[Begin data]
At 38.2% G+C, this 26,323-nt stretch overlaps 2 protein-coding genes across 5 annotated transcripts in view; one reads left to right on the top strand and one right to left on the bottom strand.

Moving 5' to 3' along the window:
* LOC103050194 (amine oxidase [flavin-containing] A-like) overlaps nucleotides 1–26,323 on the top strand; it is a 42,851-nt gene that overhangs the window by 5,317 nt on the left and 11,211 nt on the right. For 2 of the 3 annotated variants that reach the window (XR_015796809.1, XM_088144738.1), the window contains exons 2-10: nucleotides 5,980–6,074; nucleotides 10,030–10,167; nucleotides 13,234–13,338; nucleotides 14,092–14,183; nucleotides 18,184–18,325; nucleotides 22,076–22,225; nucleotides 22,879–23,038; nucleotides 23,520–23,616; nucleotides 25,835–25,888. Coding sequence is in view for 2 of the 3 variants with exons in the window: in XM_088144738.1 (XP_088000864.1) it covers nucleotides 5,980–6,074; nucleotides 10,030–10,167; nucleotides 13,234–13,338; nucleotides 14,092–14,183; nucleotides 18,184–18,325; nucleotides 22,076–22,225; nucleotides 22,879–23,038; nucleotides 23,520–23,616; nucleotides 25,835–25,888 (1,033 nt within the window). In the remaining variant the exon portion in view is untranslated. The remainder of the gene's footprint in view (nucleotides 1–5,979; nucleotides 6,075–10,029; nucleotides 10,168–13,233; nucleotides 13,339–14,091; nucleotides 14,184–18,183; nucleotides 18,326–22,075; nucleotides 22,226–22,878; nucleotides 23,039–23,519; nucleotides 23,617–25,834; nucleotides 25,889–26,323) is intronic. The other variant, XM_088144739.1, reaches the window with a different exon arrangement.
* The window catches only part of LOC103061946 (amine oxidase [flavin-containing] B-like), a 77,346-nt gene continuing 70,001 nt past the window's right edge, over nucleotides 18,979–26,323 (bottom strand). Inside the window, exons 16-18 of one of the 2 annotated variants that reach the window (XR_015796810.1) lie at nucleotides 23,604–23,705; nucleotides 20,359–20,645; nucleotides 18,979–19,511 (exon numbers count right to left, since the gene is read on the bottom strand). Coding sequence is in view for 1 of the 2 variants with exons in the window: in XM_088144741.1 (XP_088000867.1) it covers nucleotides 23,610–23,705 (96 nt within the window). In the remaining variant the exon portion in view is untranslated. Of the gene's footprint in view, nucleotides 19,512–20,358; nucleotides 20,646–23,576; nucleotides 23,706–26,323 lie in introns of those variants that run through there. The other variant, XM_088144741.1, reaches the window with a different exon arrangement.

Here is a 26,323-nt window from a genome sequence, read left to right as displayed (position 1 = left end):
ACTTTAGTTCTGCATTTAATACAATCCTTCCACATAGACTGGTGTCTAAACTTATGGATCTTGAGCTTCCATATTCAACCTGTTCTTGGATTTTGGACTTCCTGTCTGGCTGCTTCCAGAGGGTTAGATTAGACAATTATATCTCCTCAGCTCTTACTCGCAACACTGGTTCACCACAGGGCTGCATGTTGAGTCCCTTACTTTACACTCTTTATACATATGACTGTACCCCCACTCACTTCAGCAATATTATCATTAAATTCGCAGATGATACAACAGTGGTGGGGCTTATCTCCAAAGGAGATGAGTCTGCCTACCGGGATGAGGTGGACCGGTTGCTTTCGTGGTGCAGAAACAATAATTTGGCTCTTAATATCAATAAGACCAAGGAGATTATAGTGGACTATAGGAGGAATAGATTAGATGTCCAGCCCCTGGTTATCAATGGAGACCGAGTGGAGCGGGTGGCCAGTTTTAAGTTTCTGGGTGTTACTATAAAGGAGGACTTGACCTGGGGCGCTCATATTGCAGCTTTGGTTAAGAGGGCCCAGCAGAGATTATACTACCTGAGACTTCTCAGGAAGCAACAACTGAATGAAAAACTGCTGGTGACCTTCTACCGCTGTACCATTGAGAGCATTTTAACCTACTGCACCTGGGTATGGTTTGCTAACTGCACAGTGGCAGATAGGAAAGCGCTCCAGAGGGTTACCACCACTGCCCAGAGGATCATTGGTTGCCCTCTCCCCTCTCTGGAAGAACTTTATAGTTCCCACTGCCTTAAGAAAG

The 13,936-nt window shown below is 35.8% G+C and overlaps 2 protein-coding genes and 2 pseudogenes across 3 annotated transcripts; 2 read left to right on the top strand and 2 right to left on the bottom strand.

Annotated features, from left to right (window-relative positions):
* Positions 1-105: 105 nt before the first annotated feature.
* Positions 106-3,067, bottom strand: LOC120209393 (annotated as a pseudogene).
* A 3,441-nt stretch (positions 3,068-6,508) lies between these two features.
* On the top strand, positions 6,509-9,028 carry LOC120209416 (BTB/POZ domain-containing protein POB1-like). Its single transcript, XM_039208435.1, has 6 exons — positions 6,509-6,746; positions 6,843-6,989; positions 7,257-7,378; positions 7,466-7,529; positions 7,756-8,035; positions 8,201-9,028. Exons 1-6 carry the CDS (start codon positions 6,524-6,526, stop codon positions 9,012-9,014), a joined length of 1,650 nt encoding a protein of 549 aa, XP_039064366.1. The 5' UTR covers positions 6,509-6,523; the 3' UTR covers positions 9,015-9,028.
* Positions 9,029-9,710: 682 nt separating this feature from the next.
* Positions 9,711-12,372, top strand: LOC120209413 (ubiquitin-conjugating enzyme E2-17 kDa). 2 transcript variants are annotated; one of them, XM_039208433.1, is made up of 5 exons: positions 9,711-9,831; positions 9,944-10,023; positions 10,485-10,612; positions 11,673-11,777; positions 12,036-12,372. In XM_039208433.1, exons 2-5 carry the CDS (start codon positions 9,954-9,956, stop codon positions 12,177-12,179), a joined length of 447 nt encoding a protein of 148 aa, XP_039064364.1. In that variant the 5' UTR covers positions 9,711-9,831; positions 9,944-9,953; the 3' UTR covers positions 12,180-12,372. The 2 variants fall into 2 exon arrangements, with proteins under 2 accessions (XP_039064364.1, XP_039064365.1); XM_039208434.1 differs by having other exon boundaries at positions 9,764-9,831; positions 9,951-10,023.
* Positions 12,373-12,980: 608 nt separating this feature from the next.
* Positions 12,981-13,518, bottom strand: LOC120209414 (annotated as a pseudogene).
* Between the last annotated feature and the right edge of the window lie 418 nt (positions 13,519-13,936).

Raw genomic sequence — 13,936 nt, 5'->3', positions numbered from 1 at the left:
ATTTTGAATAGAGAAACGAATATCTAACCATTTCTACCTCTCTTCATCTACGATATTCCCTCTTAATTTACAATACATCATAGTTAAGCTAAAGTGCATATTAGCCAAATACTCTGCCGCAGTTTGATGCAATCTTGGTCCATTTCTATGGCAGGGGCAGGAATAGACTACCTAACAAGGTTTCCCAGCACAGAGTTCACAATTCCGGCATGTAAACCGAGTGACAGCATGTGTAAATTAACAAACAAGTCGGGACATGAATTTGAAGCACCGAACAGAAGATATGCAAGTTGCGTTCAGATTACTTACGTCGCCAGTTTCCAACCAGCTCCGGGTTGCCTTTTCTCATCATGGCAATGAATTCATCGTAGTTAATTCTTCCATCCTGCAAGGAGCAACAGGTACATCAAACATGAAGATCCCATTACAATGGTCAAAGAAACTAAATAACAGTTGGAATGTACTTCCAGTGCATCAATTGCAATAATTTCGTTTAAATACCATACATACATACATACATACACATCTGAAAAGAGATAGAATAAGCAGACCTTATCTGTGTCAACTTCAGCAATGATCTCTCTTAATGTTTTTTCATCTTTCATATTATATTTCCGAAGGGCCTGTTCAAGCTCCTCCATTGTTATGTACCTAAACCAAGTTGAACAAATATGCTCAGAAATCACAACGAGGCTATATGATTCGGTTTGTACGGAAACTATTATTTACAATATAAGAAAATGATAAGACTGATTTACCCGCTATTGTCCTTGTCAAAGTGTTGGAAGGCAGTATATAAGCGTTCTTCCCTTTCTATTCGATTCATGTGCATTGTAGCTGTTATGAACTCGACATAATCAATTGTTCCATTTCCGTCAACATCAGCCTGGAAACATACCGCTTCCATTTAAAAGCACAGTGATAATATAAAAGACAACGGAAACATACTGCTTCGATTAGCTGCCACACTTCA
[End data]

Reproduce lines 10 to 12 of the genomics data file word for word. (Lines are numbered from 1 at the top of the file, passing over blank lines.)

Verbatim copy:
* Positions 106-3,067, bottom strand: LOC120209393 (annotated as a pseudogene).
* A 3,441-nt stretch (positions 3,068-6,508) lies between these two features.
* On the top strand, positions 6,509-9,028 carry LOC120209416 (BTB/POZ domain-containing protein POB1-like). Its single transcript, XM_039208435.1, has 6 exons — positions 6,509-6,746; positions 6,843-6,989; positions 7,257-7,378; positions 7,466-7,529; positions 7,756-8,035; positions 8,201-9,028. Exons 1-6 carry the CDS (start codon positions 6,524-6,526, stop codon positions 9,012-9,014), a joined length of 1,650 nt encoding a protein of 549 aa, XP_039064366.1. The 5' UTR covers positions 6,509-6,523; the 3' UTR covers positions 9,015-9,028.